Antimicrobial effects of the saliva substitute, Oralbalance®, against microorganisms from oral mucosa in the hematopoietic cell transplantation period

Yuko Sugiura, Yoshihiko Soga, Ichiro Tanimoto, Susumu Kokeguchi, Sachiko Nishide, Kotoe Kono, Kanayo Takahashi, Nobuharu Fujii, Fumihiko Ishimaru, Mitsune Tanimoto, Kokoro Yamabe, Soichiro Tsutani, Fusanori Nishimura, Shogo Takashiba

Research output: Contribution to journalArticle

15 Citations (Scopus)

Abstract

Goals: The commercially available saliva substitute Oralbalance® has been reported to alleviate symptoms of post-radiotherapy xerostomia in head and neck cancer patients. Oralbalance® may also be effective for xerostomia in patients undergoing hematopoietic cell transplantation (HCT) with high-dose chemotherapy and total-body irradiation. However, HCT patients are severely compromised, and saliva substitute must therefore not promote infection. This study was performed to determine the effects of Oralbalance® on microbial species identified during HCT. Patients and methods: Microbial identification of oral mucosa was performed in 28 patients undergoing HCT. The antimicrobial effects of Oralbalance® against bacteria and fungi detected in the HCT period were examined in vitro. Briefly, bacteria and fungi were spread on agar plates, and 0.1g of Oralbalance® gel was applied (about φ1cm). After incubation at 37°C for 24h, the presence of a transparent zone of inhibition around Oralbalance® was observed. Main results: Not only bacterial species constituting normal flora of the oral mucosa but also those not usually constituting normal flora, e.g., coagulase-negative Staphylococcus, were detected. A transparent zone was observed around Oralbalance® in all bacterial species examined. No transparent zone was observed for Candida albicans, but growth was inhibited in the area where Oralbalance® was applied. Conclusions: Oralbalance® does not facilitate increases in microorganisms in the HCT period. Oral care with Oralbalance® does not promote infection in patients undergoing HCT.

Original languageEnglish
Pages (from-to)421-424
Number of pages4
JournalSupportive Care in Cancer
Volume16
Issue number4
DOIs
Publication statusPublished - Apr 2008

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Cell Transplantation
Mouth Mucosa
Saliva
Xerostomia
Fungi
Bacteria
Whole-Body Irradiation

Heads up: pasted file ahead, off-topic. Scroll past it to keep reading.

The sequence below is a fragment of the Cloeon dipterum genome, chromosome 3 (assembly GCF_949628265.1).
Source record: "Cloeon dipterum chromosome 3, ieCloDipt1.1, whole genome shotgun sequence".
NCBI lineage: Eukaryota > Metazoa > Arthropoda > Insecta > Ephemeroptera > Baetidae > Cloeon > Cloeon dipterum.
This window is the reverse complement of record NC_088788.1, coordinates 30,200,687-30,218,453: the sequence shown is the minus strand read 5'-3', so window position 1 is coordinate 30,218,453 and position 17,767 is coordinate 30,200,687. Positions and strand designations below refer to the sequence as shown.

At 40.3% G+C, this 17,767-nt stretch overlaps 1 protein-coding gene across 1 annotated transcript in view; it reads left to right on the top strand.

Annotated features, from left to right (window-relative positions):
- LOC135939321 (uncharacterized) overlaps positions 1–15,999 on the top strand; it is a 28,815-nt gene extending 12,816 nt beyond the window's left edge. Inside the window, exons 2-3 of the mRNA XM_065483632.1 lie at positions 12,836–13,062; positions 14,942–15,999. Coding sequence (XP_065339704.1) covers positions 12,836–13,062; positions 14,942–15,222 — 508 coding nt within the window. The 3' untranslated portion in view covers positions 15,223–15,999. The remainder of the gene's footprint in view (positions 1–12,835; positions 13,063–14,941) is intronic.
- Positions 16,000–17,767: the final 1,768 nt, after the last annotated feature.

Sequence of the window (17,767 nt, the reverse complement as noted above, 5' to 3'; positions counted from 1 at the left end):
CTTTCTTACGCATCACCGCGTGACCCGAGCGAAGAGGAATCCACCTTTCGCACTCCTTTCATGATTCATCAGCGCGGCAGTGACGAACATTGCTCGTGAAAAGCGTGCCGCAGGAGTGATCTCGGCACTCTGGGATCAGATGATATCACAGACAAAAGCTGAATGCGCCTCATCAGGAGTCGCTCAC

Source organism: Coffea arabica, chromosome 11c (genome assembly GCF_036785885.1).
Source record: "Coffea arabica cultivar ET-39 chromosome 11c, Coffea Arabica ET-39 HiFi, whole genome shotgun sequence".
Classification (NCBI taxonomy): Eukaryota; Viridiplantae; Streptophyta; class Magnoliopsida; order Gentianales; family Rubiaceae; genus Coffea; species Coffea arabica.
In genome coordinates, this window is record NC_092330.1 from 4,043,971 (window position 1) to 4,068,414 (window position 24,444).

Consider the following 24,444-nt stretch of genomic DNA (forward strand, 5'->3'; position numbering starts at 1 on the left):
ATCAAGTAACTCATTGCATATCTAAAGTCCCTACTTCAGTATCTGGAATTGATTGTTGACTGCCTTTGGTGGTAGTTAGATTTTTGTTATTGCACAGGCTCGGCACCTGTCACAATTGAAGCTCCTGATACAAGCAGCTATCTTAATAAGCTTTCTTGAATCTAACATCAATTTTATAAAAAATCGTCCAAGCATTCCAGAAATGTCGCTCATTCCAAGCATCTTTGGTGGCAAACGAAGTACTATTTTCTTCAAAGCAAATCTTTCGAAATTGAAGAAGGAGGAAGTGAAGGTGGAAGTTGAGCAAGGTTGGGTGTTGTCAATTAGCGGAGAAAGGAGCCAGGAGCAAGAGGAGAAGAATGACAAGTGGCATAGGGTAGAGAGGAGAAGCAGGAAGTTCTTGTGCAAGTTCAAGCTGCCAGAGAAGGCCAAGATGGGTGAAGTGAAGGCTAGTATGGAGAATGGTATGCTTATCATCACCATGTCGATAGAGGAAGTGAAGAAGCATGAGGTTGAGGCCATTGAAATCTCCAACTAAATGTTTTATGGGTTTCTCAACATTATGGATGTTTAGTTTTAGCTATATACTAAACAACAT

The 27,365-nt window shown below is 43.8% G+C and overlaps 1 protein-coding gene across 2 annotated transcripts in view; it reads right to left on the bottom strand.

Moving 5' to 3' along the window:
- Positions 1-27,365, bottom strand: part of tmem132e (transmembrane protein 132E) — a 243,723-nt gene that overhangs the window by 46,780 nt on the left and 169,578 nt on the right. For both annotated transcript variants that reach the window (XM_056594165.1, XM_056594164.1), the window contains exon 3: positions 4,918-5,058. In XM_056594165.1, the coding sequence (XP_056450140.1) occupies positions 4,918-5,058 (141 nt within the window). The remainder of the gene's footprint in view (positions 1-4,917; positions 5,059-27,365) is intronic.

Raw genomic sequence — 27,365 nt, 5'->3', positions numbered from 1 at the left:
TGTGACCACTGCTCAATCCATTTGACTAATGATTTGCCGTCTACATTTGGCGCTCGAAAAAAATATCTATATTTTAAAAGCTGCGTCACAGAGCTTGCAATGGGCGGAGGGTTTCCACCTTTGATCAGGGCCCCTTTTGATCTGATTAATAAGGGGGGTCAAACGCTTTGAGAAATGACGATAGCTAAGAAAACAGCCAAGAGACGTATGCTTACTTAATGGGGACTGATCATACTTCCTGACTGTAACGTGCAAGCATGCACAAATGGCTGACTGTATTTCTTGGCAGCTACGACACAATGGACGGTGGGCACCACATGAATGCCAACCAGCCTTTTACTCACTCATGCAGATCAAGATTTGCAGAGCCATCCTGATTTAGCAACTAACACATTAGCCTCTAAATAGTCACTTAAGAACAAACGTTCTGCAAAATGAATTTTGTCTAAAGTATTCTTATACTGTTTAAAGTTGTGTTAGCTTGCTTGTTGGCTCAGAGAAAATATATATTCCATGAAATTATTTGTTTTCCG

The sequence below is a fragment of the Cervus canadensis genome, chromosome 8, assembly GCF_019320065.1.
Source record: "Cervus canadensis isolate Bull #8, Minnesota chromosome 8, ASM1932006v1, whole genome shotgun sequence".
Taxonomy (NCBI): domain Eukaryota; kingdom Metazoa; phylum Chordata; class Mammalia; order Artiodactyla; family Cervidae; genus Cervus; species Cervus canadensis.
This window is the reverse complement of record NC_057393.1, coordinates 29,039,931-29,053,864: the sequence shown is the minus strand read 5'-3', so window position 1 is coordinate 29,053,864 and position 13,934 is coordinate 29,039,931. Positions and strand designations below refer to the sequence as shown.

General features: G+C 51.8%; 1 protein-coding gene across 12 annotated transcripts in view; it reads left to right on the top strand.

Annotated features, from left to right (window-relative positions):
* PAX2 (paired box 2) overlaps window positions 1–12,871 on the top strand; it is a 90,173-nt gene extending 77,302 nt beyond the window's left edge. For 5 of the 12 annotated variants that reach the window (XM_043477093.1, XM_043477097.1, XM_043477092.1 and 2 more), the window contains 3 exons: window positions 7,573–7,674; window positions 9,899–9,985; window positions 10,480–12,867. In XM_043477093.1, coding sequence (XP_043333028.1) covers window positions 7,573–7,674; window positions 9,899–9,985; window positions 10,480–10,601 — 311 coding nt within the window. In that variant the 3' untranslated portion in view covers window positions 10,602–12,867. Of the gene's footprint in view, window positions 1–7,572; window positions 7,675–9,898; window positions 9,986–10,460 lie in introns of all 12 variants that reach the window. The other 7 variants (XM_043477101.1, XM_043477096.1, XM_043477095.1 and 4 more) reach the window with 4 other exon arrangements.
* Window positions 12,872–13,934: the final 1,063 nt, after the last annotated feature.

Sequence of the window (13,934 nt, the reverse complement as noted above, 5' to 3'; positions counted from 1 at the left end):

Coagulase
Head and Neck Neoplasms
Infection
Candida albicans
Staphylococcus
Agar
Radiotherapy
Gels
Drug Therapy
Growth

Keywords

  • Antimicrobial activity
  • Hematopoietic cell transplantation
  • Saliva substitute
  • Xerostomia

ASJC Scopus subject areas

  • Oncology
  • Nursing(all)

Cite this

Antimicrobial effects of the saliva substitute, Oralbalance®, against microorganisms from oral mucosa in the hematopoietic cell transplantation period. / Sugiura, Yuko; Soga, Yoshihiko; Tanimoto, Ichiro; Kokeguchi, Susumu; Nishide, Sachiko; Kono, Kotoe; Takahashi, Kanayo; Fujii, Nobuharu; Ishimaru, Fumihiko; Tanimoto, Mitsune; Yamabe, Kokoro; Tsutani, Soichiro; Nishimura, Fusanori; Takashiba, Shogo.

In: Supportive Care in Cancer, Vol. 16, No. 4, 04.2008, p. 421-424.

Research output: Contribution to journalArticle

Sugiura, Yuko ; Soga, Yoshihiko ; Tanimoto, Ichiro ; Kokeguchi, Susumu ; Nishide, Sachiko ; Kono, Kotoe ; Takahashi, Kanayo ; Fujii, Nobuharu ; Ishimaru, Fumihiko ; Tanimoto, Mitsune ; Yamabe, Kokoro ; Tsutani, Soichiro ; Nishimura, Fusanori ; Takashiba, Shogo. / Antimicrobial effects of the saliva substitute, Oralbalance®, against microorganisms from oral mucosa in the hematopoietic cell transplantation period. In: Supportive Care in Cancer. 2008 ; Vol. 16, No. 4. pp. 421-424.
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AU - Kokeguchi, Susumu

AU - Nishide, Sachiko

AU - Kono, Kotoe

AU - Takahashi, Kanayo

AU - Fujii, Nobuharu

AU - Ishimaru, Fumihiko

AU - Tanimoto, Mitsune

AU - Yamabe, Kokoro

AU - Tsutani, Soichiro

AU - Nishimura, Fusanori

AU - Takashiba, Shogo

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N2 - Goals: The commercially available saliva substitute Oralbalance® has been reported to alleviate symptoms of post-radiotherapy xerostomia in head and neck cancer patients. Oralbalance® may also be effective for xerostomia in patients undergoing hematopoietic cell transplantation (HCT) with high-dose chemotherapy and total-body irradiation. However, HCT patients are severely compromised, and saliva substitute must therefore not promote infection. This study was performed to determine the effects of Oralbalance® on microbial species identified during HCT. Patients and methods: Microbial identification of oral mucosa was performed in 28 patients undergoing HCT. The antimicrobial effects of Oralbalance® against bacteria and fungi detected in the HCT period were examined in vitro. Briefly, bacteria and fungi were spread on agar plates, and 0.1g of Oralbalance® gel was applied (about φ1cm). After incubation at 37°C for 24h, the presence of a transparent zone of inhibition around Oralbalance® was observed. Main results: Not only bacterial species constituting normal flora of the oral mucosa but also those not usually constituting normal flora, e.g., coagulase-negative Staphylococcus, were detected. A transparent zone was observed around Oralbalance® in all bacterial species examined. No transparent zone was observed for Candida albicans, but growth was inhibited in the area where Oralbalance® was applied. Conclusions: Oralbalance® does not facilitate increases in microorganisms in the HCT period. Oral care with Oralbalance® does not promote infection in patients undergoing HCT.

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